Bible studies for writers

Bible studies for writers | Genesis 32

What a plot! I already can’t wait to read the next chapter! Jacob heads toward his brother Esau’s territory, hoping that Esau has forgiven all the dirty deeds that he has done to him in the past. Jacob sends messengers ahead, but Esau saw Jacob coming from a mile away (ok, probably from several miles away. Imagine his guards peering over the territory from a watchtower on a high mountain. This is the first tip-off that Esau is doing alright for himself.).

“He’s already coming, and he’s got an army!” Jacob’s men reported. The fact that he has an army is another clue that Esau not only has wealth, but he has ruling power.

Jacob is scared out of his wits. He’s got a lot of stuff, but he has no army, or watchtower – or even a piece of land. And man, he’s sweating, because he really pulled some fast ones on his brother when they were younger. We don’t know what’s going to happen. It’s a real cliffhanger this one!

The chapter ends with Jacob wrestling with God. Huh? I have my own interpretation of this, but I’ve heard several. It’s a baffler! My take, though, is that Jacob knows he’s deserving of Esau meeting him with hostility. He asks God to please let Esau be forgiving, but God’s message in return was: he’s coming with an army of 400. Now, we don’t know what that means, and neither does Jacob. Are they coming to attack straight on, or did they just see a large camp of people on the horizon and decide to March out and see what’s happening? The suspense is maddening! It was for Jacob, too. He’d already prayed to God to bless him. Zilch. Or at least not the answer Jacob wanted. So, that night, instead of sleeping – or in a fitful sleep (you know those, right?) – he stubbornly tells God, “Look, you’ve told me I’m blessed, and I’m not leaving you alone until you prove it. Now, bless me!” Can you imagine Jacob’s agony just for a moment? It was heart-wrenching desperation coupled with sheer determination. It’s that moment when you’ve had enough torment, and through tears and emptiness, you look at God and say, “If you don’t do it now, I’m never going to believe anything you say again.” It’s that critical moment that will define separation or infinite worship.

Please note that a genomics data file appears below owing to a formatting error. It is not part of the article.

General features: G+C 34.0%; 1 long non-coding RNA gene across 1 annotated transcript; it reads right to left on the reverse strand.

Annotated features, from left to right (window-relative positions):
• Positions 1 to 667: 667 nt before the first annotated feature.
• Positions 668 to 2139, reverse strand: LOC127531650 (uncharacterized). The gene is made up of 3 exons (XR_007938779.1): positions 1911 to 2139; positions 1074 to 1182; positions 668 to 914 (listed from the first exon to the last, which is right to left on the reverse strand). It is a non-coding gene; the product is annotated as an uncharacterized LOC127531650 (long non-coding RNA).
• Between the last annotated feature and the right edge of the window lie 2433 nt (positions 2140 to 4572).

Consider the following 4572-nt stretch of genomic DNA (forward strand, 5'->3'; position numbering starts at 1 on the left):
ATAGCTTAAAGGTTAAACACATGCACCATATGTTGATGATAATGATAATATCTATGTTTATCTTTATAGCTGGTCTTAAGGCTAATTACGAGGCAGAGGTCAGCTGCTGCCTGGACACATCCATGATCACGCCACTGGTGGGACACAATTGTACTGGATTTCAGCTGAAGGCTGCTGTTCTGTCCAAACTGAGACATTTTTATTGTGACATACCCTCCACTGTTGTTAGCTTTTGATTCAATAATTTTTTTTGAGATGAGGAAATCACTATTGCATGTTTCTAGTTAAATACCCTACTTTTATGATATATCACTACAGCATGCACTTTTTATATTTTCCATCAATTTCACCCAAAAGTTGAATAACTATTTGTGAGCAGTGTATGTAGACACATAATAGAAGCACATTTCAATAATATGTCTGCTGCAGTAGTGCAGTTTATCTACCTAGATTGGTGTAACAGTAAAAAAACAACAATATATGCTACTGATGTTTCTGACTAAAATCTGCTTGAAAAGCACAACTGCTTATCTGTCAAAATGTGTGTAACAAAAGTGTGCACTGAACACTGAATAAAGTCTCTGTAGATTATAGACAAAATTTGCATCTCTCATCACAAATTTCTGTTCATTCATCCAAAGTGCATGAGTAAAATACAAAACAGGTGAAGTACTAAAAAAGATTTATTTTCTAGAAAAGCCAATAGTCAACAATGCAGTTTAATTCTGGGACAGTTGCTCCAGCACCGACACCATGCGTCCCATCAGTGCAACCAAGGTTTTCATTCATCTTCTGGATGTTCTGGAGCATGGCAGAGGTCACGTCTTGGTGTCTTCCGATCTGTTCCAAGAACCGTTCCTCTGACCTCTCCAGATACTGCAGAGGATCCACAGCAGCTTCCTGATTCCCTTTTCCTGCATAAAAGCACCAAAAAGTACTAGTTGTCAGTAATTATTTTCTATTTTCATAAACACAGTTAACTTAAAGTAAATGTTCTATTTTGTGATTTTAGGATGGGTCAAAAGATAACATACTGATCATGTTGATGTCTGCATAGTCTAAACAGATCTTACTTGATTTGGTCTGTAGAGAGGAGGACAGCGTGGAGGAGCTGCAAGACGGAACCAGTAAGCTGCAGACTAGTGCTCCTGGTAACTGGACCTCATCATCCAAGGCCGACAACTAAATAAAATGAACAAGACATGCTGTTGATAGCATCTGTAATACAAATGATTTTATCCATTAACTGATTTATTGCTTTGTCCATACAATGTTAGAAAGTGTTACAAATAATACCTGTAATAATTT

And we don’t even know the answer yet! I can’t wait for tomorrow’s reading.

Writing prompt: cliffhanger

Have you ever had a moment of desperation with God? Write about the moment, but leave a cliffhanger (which you can finish after reading the next chapter).

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